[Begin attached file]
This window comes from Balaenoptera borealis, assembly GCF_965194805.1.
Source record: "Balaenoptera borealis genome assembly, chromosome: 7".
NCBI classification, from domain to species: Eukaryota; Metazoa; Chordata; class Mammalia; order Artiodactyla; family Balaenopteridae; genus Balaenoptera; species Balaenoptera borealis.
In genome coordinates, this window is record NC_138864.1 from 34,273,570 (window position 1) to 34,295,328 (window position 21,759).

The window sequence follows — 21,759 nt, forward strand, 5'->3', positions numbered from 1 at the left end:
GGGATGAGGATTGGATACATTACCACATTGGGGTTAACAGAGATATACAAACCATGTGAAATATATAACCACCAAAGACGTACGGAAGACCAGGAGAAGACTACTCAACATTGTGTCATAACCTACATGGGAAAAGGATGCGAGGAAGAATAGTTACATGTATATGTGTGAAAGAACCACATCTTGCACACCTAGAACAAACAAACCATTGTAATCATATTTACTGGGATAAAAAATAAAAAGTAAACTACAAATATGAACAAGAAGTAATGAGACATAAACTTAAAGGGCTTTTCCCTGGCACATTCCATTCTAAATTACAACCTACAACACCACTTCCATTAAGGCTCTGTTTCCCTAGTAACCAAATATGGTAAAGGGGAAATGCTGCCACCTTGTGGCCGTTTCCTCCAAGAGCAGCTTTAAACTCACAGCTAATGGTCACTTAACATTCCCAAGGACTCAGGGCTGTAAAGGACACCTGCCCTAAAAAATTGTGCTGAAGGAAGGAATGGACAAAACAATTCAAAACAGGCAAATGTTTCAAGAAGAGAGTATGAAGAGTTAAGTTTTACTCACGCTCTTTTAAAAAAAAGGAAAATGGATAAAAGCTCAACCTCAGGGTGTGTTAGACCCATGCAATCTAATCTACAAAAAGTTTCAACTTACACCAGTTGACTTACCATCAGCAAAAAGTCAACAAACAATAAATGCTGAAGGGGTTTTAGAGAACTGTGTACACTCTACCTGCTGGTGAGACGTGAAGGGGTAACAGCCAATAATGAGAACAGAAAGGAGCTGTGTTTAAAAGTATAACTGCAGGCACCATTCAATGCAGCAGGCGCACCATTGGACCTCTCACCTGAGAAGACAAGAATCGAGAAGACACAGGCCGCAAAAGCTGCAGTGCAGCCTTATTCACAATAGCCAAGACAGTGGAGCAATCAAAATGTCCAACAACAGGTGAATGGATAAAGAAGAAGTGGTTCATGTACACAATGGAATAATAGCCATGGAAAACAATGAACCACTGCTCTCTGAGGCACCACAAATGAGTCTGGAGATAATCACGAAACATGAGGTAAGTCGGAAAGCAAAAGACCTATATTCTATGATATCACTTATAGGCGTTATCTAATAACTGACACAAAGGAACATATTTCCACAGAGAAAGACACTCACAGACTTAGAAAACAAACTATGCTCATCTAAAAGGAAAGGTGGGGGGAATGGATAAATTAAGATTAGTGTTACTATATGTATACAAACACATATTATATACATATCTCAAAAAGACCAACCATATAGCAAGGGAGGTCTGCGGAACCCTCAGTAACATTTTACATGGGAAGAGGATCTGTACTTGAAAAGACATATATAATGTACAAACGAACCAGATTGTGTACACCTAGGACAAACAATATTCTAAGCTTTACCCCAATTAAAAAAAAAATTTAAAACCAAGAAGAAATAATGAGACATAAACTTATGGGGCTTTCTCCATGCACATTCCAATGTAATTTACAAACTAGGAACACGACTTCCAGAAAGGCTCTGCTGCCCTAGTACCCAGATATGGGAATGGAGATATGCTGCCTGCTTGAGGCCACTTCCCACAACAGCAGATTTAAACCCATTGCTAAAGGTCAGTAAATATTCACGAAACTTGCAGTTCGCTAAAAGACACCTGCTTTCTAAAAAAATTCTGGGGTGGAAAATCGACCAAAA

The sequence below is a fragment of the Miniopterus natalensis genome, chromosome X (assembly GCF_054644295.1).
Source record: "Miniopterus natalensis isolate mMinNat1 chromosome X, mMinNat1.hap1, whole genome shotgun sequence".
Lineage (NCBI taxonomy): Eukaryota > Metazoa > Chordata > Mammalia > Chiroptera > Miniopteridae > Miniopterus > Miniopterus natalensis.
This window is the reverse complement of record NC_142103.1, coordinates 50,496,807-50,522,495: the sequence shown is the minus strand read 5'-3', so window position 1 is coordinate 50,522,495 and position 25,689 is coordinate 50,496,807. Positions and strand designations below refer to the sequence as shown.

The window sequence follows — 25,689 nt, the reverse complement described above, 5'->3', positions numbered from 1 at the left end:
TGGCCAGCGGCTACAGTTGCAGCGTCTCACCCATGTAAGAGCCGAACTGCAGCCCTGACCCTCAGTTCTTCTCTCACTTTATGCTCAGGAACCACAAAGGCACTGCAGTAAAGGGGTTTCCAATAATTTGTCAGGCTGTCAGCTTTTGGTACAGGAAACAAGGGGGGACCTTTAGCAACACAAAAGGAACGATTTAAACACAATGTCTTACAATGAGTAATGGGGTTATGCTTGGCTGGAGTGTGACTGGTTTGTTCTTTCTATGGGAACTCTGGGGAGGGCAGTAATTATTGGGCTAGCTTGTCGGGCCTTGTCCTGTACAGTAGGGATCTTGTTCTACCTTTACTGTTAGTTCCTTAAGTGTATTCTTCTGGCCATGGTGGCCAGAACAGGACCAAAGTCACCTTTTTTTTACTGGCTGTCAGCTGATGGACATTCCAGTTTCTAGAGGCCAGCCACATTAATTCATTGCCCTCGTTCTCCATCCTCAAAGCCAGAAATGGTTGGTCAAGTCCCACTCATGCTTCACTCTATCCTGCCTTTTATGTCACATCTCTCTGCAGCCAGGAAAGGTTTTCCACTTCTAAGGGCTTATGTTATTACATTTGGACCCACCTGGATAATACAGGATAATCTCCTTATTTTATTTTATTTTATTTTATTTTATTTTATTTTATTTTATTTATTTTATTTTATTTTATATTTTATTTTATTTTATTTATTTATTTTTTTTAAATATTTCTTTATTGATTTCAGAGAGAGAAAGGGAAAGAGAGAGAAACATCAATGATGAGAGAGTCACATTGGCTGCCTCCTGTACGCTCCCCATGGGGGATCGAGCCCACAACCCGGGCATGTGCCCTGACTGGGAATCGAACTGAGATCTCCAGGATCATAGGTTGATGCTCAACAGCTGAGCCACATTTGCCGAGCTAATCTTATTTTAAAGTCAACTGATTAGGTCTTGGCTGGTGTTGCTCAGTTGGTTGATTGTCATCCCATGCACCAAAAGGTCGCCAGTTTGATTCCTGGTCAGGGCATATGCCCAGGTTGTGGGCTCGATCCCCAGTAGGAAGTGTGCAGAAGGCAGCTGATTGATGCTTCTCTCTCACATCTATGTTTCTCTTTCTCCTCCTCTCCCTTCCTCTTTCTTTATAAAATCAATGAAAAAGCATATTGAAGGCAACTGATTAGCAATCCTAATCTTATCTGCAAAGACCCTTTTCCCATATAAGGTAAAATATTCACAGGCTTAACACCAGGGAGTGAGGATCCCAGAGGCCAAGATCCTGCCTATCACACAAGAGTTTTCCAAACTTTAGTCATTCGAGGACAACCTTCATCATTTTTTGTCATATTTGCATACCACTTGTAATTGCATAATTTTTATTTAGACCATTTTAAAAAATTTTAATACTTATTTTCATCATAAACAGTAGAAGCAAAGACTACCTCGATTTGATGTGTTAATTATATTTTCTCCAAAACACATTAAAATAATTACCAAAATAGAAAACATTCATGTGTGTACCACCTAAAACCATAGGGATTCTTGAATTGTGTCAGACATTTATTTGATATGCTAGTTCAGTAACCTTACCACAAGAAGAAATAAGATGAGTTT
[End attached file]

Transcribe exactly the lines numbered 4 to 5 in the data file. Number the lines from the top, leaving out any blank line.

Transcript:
In genome coordinates, this window is record NC_138864.1 from 34,273,570 (window position 1) to 34,295,328 (window position 21,759).

The window sequence follows — 21,759 nt, forward strand, 5'->3', positions numbered from 1 at the left end: